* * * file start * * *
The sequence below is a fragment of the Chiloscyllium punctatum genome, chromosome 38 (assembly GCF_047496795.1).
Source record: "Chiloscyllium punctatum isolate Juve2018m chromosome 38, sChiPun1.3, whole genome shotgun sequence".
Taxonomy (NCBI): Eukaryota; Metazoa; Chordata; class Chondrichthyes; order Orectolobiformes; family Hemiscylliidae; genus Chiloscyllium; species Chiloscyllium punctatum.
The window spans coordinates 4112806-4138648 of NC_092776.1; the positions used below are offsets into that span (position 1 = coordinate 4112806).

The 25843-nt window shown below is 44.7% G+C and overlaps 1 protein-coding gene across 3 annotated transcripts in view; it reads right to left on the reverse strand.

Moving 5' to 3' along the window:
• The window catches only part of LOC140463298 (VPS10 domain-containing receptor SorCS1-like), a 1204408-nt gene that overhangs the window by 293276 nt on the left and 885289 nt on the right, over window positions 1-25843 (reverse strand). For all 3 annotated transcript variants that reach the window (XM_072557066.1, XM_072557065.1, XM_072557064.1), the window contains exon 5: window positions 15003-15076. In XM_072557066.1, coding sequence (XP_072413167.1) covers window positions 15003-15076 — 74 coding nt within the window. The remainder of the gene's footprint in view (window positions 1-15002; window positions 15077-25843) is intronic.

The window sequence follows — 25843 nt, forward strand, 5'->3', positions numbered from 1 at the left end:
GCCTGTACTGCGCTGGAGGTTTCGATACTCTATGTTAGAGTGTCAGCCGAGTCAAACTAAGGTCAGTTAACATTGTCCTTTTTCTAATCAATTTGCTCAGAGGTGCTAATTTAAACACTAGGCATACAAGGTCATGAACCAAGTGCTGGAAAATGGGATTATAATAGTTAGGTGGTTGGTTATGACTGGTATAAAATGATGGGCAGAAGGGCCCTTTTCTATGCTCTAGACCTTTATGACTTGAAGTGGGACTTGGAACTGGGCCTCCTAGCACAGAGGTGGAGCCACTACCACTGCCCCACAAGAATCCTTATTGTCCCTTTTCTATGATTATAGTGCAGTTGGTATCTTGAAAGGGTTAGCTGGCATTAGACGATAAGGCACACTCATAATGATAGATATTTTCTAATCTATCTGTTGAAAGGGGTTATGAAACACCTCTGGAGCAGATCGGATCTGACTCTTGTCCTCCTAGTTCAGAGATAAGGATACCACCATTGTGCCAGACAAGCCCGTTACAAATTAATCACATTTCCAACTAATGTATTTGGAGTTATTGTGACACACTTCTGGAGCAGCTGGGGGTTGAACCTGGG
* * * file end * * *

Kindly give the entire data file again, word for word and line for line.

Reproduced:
The sequence below is a fragment of the Chiloscyllium punctatum genome, chromosome 38 (assembly GCF_047496795.1).
Source record: "Chiloscyllium punctatum isolate Juve2018m chromosome 38, sChiPun1.3, whole genome shotgun sequence".
Taxonomy (NCBI): Eukaryota; Metazoa; Chordata; class Chondrichthyes; order Orectolobiformes; family Hemiscylliidae; genus Chiloscyllium; species Chiloscyllium punctatum.
The window spans coordinates 4112806-4138648 of NC_092776.1; the positions used below are offsets into that span (position 1 = coordinate 4112806).

The 25843-nt window shown below is 44.7% G+C and overlaps 1 protein-coding gene across 3 annotated transcripts in view; it reads right to left on the reverse strand.

Moving 5' to 3' along the window:
• The window catches only part of LOC140463298 (VPS10 domain-containing receptor SorCS1-like), a 1204408-nt gene that overhangs the window by 293276 nt on the left and 885289 nt on the right, over window positions 1-25843 (reverse strand). For all 3 annotated transcript variants that reach the window (XM_072557066.1, XM_072557065.1, XM_072557064.1), the window contains exon 5: window positions 15003-15076. In XM_072557066.1, coding sequence (XP_072413167.1) covers window positions 15003-15076 — 74 coding nt within the window. The remainder of the gene's footprint in view (window positions 1-15002; window positions 15077-25843) is intronic.

The window sequence follows — 25843 nt, forward strand, 5'->3', positions numbered from 1 at the left end:
GCCTGTACTGCGCTGGAGGTTTCGATACTCTATGTTAGAGTGTCAGCCGAGTCAAACTAAGGTCAGTTAACATTGTCCTTTTTCTAATCAATTTGCTCAGAGGTGCTAATTTAAACACTAGGCATACAAGGTCATGAACCAAGTGCTGGAAAATGGGATTATAATAGTTAGGTGGTTGGTTATGACTGGTATAAAATGATGGGCAGAAGGGCCCTTTTCTATGCTCTAGACCTTTATGACTTGAAGTGGGACTTGGAACTGGGCCTCCTAGCACAGAGGTGGAGCCACTACCACTGCCCCACAAGAATCCTTATTGTCCCTTTTCTATGATTATAGTGCAGTTGGTATCTTGAAAGGGTTAGCTGGCATTAGACGATAAGGCACACTCATAATGATAGATATTTTCTAATCTATCTGTTGAAAGGGGTTATGAAACACCTCTGGAGCAGATCGGATCTGACTCTTGTCCTCCTAGTTCAGAGATAAGGATACCACCATTGTGCCAGACAAGCCCGTTACAAATTAATCACATTTCCAACTAATGTATTTGGAGTTATTGTGACACACTTCTGGAGCAGCTGGGGGTTGAACCTGGG